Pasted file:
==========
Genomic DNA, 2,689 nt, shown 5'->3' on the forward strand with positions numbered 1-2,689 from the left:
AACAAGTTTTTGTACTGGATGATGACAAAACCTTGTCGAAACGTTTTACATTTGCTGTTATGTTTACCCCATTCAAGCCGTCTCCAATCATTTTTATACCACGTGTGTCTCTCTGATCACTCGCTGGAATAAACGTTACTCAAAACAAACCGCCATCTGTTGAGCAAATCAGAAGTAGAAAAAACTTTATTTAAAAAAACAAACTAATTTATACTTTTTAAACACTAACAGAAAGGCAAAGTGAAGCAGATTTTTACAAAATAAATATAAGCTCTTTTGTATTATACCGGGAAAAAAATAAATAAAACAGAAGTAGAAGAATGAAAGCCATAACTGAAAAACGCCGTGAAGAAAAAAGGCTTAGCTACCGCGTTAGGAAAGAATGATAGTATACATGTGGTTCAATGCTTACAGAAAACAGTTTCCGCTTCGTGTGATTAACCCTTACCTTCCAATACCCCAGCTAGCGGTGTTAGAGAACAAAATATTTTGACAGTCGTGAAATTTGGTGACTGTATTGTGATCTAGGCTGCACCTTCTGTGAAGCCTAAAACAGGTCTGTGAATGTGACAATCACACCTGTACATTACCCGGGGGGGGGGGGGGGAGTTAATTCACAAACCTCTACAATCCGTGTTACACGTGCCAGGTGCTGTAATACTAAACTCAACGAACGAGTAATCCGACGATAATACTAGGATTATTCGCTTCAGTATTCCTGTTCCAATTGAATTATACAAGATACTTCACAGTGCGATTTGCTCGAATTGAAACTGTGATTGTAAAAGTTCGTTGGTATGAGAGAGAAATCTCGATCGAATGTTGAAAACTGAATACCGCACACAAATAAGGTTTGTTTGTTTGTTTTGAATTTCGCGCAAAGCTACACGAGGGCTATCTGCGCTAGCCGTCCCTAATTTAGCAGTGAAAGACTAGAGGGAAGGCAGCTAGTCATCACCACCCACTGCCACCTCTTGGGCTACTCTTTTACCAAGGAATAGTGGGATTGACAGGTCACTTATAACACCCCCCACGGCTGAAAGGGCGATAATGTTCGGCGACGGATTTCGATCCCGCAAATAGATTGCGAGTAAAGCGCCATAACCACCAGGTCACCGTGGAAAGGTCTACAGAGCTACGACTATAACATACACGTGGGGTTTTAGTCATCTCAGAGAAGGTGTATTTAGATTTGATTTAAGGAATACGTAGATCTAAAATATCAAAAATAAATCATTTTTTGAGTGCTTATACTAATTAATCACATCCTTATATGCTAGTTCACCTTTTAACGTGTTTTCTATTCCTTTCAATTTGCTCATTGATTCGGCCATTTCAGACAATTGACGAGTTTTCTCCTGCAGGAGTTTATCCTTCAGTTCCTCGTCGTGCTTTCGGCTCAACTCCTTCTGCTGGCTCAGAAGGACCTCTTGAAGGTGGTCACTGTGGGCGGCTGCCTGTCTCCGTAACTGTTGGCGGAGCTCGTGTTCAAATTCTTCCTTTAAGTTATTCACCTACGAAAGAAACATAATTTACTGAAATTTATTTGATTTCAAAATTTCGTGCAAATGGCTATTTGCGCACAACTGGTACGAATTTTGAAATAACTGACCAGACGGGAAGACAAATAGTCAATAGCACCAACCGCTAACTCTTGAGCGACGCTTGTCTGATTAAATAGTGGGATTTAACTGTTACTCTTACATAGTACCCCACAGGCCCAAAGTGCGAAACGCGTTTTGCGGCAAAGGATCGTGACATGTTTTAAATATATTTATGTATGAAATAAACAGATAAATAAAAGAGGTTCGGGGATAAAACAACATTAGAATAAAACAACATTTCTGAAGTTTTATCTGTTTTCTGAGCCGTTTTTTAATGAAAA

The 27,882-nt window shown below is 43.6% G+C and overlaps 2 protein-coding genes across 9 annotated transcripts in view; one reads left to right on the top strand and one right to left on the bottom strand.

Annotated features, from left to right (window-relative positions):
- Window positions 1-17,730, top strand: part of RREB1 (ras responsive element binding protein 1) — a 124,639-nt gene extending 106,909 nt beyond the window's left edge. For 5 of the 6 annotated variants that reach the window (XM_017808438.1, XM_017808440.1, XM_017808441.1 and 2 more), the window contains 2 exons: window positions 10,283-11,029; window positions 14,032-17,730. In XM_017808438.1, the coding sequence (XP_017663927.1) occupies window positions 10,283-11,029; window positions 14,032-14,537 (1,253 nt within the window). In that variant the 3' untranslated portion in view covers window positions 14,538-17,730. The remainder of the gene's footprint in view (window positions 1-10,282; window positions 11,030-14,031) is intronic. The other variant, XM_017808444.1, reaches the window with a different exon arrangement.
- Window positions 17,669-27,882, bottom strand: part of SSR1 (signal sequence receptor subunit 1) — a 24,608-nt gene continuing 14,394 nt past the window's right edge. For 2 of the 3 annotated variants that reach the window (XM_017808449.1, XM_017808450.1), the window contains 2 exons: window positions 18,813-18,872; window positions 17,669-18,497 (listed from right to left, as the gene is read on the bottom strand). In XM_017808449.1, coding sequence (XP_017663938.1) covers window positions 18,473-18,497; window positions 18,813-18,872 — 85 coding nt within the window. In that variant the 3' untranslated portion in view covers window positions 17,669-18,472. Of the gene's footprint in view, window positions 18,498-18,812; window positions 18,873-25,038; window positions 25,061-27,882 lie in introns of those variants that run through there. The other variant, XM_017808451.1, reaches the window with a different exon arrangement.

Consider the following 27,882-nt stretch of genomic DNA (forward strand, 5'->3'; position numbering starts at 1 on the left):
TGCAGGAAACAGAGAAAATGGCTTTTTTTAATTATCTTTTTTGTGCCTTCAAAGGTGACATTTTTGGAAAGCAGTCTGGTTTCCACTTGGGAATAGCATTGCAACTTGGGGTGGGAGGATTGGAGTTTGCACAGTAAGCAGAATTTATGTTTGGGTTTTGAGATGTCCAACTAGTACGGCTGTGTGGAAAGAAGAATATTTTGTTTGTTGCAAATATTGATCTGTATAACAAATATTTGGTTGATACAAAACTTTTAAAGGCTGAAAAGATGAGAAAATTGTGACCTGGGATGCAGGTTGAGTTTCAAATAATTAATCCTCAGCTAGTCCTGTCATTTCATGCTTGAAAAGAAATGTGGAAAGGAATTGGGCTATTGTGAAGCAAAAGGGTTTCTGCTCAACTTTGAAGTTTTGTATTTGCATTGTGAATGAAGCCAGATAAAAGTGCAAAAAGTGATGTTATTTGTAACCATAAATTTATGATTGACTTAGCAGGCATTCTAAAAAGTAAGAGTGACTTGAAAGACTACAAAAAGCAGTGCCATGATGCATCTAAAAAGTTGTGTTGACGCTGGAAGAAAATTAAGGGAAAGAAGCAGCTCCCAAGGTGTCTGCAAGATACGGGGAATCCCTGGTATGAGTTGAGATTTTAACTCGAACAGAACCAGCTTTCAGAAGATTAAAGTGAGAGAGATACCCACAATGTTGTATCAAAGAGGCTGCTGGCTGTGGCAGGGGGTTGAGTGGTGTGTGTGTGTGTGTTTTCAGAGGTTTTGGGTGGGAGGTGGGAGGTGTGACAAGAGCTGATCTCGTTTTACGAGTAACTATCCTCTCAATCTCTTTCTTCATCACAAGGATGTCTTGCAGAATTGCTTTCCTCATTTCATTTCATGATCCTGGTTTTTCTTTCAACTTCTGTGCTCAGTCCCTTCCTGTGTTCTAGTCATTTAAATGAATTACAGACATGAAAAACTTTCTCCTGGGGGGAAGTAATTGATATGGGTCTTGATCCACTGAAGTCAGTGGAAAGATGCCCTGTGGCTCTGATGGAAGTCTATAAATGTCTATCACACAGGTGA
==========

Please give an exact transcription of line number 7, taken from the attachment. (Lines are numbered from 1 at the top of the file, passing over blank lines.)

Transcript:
Consider the following 27,882-nt stretch of genomic DNA (forward strand, 5'->3'; position numbering starts at 1 on the left):